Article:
The principle properties of salt enable cooks and food makers to use salt for many purposes beyond taste enhancement:
Preservative: Salt preserves foods by creating a hostile environment for certain microorganisms. Within foods, salt brine dehydrates bacterial cells, alters osmotic pressure and inhibits bacterial growth and subsequent spoilage.
Texture Aid: Salt strengthens gluten in bread dough, providing uniform grain, texture and dough strength. With salt present, gluten holds more water and carbon dioxide, allowing the dough to expand without tearing. Salt improves the tenderness in cured meats such as ham by promoting the binding of water by protein. It also gives a smooth, firm texture to processed meats. Salt develops the characteristic rind hardness in cheese and helps produce the desirable, even consistency in cheese and other foods such as sauerkraut.
Binder: Salt helps extract the proteins in processed and formed meats, providing binding strength between adjacent pieces of meat. Water binding properties are increased and, as a result, cooking losses are reduced. Salt increases the solubility of muscle proteins in water. In sausage making, stable emulsions are formed when the salt-soluble protein solutions coat the finely-formed globules of fat, providing a binding gel consisting of meat, fat and moisture.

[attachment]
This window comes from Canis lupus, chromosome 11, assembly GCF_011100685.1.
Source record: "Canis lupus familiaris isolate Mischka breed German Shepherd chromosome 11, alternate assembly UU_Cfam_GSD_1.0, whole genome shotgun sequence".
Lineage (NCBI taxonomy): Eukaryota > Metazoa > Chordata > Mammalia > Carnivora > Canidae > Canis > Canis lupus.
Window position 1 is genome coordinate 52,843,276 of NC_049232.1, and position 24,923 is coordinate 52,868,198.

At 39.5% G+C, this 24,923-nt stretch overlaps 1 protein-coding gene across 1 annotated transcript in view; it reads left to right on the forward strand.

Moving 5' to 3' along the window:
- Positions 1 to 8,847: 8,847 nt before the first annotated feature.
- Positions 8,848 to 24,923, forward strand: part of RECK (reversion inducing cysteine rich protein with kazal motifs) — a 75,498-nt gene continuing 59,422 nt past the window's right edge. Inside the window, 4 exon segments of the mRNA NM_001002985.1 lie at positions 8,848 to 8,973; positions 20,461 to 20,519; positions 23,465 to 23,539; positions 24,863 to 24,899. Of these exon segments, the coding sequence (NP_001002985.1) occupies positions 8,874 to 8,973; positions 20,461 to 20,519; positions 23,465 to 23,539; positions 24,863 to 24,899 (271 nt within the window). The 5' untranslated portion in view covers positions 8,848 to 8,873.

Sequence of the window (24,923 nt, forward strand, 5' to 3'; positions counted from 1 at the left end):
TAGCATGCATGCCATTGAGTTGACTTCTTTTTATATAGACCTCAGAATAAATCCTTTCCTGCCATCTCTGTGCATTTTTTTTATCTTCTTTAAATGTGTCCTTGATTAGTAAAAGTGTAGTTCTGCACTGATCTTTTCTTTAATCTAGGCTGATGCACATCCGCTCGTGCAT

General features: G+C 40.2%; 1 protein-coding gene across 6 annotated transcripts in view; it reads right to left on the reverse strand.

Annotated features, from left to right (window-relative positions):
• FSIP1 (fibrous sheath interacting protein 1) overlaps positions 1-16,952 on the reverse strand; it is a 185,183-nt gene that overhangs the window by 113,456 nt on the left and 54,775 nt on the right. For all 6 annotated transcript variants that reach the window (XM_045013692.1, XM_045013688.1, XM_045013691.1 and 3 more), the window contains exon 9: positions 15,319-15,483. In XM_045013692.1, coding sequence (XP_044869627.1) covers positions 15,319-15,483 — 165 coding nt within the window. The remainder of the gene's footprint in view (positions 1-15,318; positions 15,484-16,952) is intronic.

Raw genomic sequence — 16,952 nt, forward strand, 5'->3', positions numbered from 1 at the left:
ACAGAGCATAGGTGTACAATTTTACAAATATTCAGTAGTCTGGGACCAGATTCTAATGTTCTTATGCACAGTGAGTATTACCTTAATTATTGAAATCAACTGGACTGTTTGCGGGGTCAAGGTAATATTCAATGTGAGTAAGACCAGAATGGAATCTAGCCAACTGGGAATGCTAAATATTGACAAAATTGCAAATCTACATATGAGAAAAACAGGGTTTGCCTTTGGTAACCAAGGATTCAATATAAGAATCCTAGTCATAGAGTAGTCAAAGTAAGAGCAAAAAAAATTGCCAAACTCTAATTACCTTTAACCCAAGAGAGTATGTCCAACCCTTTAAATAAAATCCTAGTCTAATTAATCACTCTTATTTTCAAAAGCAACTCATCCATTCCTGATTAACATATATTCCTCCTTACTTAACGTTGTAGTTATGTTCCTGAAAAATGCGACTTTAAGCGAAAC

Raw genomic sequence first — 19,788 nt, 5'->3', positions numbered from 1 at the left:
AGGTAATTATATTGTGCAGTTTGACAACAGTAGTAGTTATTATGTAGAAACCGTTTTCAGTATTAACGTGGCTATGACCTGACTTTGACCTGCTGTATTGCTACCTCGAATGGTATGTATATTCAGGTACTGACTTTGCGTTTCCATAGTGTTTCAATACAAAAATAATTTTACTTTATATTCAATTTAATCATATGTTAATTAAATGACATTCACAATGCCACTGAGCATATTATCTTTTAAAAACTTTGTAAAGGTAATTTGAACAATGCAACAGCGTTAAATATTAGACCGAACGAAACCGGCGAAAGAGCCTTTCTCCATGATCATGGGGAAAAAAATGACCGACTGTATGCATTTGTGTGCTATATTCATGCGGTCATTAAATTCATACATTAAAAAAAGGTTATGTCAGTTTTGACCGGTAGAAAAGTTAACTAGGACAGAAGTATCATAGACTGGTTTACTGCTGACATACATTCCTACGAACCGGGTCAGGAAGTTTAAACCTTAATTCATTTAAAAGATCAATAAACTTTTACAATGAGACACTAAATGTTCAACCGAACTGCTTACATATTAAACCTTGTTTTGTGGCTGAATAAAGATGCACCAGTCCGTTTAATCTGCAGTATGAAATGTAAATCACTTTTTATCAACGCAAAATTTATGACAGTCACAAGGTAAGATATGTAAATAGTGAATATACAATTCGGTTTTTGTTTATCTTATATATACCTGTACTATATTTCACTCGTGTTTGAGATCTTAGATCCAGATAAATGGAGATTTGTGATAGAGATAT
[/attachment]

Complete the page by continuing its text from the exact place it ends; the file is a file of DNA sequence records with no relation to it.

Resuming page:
Fermentation Control: In baked products, salt controls fermentation by retarding and controlling the rate of fermentation, important in making a uniform product. During pickle making, salt brine is gradually increased in concentration, reducing the fermentation rate as the process proceeds to completion. Salt is also used to control fermentation in making cheese, sauerkraut and summer sausage.
Color Developer: Salt promotes the development of color in ham, bacon, hotdogs and sauerkraut. Used with sugar and nitrate or nitrite, salt produces a color in processed meats which consumers find appealing. Salt enhances the golden color in bread crust by reducing sugar destruction in the dough and increasing carmelization.